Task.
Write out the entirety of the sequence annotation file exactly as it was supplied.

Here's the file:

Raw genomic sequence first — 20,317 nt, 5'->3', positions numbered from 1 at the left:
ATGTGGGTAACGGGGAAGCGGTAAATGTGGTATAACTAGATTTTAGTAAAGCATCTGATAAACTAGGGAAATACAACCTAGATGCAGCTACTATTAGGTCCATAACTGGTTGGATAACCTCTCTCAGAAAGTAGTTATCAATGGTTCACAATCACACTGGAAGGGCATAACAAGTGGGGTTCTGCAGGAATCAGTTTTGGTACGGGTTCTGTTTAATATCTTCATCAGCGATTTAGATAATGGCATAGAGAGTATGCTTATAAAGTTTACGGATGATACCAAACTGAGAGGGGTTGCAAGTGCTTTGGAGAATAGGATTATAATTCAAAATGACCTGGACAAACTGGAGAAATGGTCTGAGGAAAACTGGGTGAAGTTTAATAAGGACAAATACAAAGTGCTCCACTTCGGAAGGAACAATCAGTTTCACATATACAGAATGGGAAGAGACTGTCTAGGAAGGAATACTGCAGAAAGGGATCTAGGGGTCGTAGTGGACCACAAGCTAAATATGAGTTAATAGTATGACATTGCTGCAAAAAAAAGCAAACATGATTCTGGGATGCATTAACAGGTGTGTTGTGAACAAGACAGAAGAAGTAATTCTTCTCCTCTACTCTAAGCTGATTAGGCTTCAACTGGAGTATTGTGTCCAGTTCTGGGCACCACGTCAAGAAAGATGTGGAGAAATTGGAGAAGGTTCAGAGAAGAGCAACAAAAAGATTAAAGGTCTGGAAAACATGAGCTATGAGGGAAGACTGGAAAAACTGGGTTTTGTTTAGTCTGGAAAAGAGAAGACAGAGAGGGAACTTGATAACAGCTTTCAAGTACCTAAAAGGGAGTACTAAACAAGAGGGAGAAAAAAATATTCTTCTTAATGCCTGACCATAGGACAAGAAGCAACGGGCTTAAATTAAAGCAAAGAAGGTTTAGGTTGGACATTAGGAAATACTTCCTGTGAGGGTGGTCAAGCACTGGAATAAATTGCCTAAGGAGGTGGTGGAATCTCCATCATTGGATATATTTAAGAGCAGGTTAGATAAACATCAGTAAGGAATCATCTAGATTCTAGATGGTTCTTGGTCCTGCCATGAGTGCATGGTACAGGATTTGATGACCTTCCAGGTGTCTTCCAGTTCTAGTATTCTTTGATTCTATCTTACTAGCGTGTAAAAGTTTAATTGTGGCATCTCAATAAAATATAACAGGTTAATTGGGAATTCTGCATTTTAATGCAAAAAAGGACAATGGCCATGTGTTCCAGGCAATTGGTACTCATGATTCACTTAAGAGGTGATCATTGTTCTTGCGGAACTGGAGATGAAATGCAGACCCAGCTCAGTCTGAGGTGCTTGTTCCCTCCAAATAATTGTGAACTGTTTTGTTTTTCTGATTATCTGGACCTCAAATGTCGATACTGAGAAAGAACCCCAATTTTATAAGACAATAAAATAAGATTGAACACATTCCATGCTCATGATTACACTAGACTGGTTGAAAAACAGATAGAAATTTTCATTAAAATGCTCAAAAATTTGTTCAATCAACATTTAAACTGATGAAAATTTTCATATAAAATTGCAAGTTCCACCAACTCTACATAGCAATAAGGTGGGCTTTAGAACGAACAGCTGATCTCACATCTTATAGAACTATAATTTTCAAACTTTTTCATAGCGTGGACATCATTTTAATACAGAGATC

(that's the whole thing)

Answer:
Raw genomic sequence first — 20,317 nt, 5'->3', positions numbered from 1 at the left:
ATGTGGGTAACGGGGAAGCGGTAAATGTGGTATAACTAGATTTTAGTAAAGCATCTGATAAACTAGGGAAATACAACCTAGATGCAGCTACTATTAGGTCCATAACTGGTTGGATAACCTCTCTCAGAAAGTAGTTATCAATGGTTCACAATCACACTGGAAGGGCATAACAAGTGGGGTTCTGCAGGAATCAGTTTTGGTACGGGTTCTGTTTAATATCTTCATCAGCGATTTAGATAATGGCATAGAGAGTATGCTTATAAAGTTTACGGATGATACCAAACTGAGAGGGGTTGCAAGTGCTTTGGAGAATAGGATTATAATTCAAAATGACCTGGACAAACTGGAGAAATGGTCTGAGGAAAACTGGGTGAAGTTTAATAAGGACAAATACAAAGTGCTCCACTTCGGAAGGAACAATCAGTTTCACATATACAGAATGGGAAGAGACTGTCTAGGAAGGAATACTGCAGAAAGGGATCTAGGGGTCGTAGTGGACCACAAGCTAAATATGAGTTAATAGTATGACATTGCTGCAAAAAAAAGCAAACATGATTCTGGGATGCATTAACAGGTGTGTTGTGAACAAGACAGAAGAAGTAATTCTTCTCCTCTACTCTAAGCTGATTAGGCTTCAACTGGAGTATTGTGTCCAGTTCTGGGCACCACGTCAAGAAAGATGTGGAGAAATTGGAGAAGGTTCAGAGAAGAGCAACAAAAAGATTAAAGGTCTGGAAAACATGAGCTATGAGGGAAGACTGGAAAAACTGGGTTTTGTTTAGTCTGGAAAAGAGAAGACAGAGAGGGAACTTGATAACAGCTTTCAAGTACCTAAAAGGGAGTACTAAACAAGAGGGAGAAAAAAATATTCTTCTTAATGCCTGACCATAGGACAAGAAGCAACGGGCTTAAATTAAAGCAAAGAAGGTTTAGGTTGGACATTAGGAAATACTTCCTGTGAGGGTGGTCAAGCACTGGAATAAATTGCCTAAGGAGGTGGTGGAATCTCCATCATTGGATATATTTAAGAGCAGGTTAGATAAACATCAGTAAGGAATCATCTAGATTCTAGATGGTTCTTGGTCCTGCCATGAGTGCATGGTACAGGATTTGATGACCTTCCAGGTGTCTTCCAGTTCTAGTATTCTTTGATTCTATCTTACTAGCGTGTAAAAGTTTAATTGTGGCATCTCAATAAAATATAACAGGTTAATTGGGAATTCTGCATTTTAATGCAAAAAAGGACAATGGCCATGTGTTCCAGGCAATTGGTACTCATGATTCACTTAAGAGGTGATCATTGTTCTTGCGGAACTGGAGATGAAATGCAGACCCAGCTCAGTCTGAGGTGCTTGTTCCCTCCAAATAATTGTGAACTGTTTTGTTTTTCTGATTATCTGGACCTCAAATGTCGATACTGAGAAAGAACCCCAATTTTATAAGACAATAAAATAAGATTGAACACATTCCATGCTCATGATTACACTAGACTGGTTGAAAAACAGATAGAAATTTTCATTAAAATGCTCAAAAATTTGTTCAATCAACATTTAAACTGATGAAAATTTTCATATAAAATTGCAAGTTCCACCAACTCTACATAGCAATAAGGTGGGCTTTAGAACGAACAGCTGATCTCACATCTTATAGAACTATAATTTTCAAACTTTTTCATAGCGTGGACATCATTTTAATACAGAGATC